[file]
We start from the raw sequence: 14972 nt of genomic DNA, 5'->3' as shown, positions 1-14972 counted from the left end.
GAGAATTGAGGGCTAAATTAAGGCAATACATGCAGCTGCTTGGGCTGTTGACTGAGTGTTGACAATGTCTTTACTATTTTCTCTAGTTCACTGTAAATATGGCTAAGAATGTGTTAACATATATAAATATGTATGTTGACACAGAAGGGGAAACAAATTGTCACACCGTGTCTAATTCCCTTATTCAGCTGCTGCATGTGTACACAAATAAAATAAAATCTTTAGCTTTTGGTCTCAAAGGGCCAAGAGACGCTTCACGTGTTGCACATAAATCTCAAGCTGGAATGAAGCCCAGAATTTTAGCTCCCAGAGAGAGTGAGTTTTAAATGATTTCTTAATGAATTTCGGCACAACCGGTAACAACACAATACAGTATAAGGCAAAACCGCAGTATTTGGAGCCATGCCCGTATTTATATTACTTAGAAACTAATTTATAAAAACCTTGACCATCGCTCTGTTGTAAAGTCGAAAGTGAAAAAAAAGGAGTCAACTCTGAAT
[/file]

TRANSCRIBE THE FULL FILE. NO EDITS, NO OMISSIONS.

We start from the raw sequence: 14972 nt of genomic DNA, 5'->3' as shown, positions 1-14972 counted from the left end.
GAGAATTGAGGGCTAAATTAAGGCAATACATGCAGCTGCTTGGGCTGTTGACTGAGTGTTGACAATGTCTTTACTATTTTCTCTAGTTCACTGTAAATATGGCTAAGAATGTGTTAACATATATAAATATGTATGTTGACACAGAAGGGGAAACAAATTGTCACACCGTGTCTAATTCCCTTATTCAGCTGCTGCATGTGTACACAAATAAAATAAAATCTTTAGCTTTTGGTCTCAAAGGGCCAAGAGACGCTTCACGTGTTGCACATAAATCTCAAGCTGGAATGAAGCCCAGAATTTTAGCTCCCAGAGAGAGTGAGTTTTAAATGATTTCTTAATGAATTTCGGCACAACCGGTAACAACACAATACAGTATAAGGCAAAACCGCAGTATTTGGAGCCATGCCCGTATTTATATTACTTAGAAACTAATTTATAAAAACCTTGACCATCGCTCTGTTGTAAAGTCGAAAGTGAAAAAAAAGGAGTCAACTCTGAAT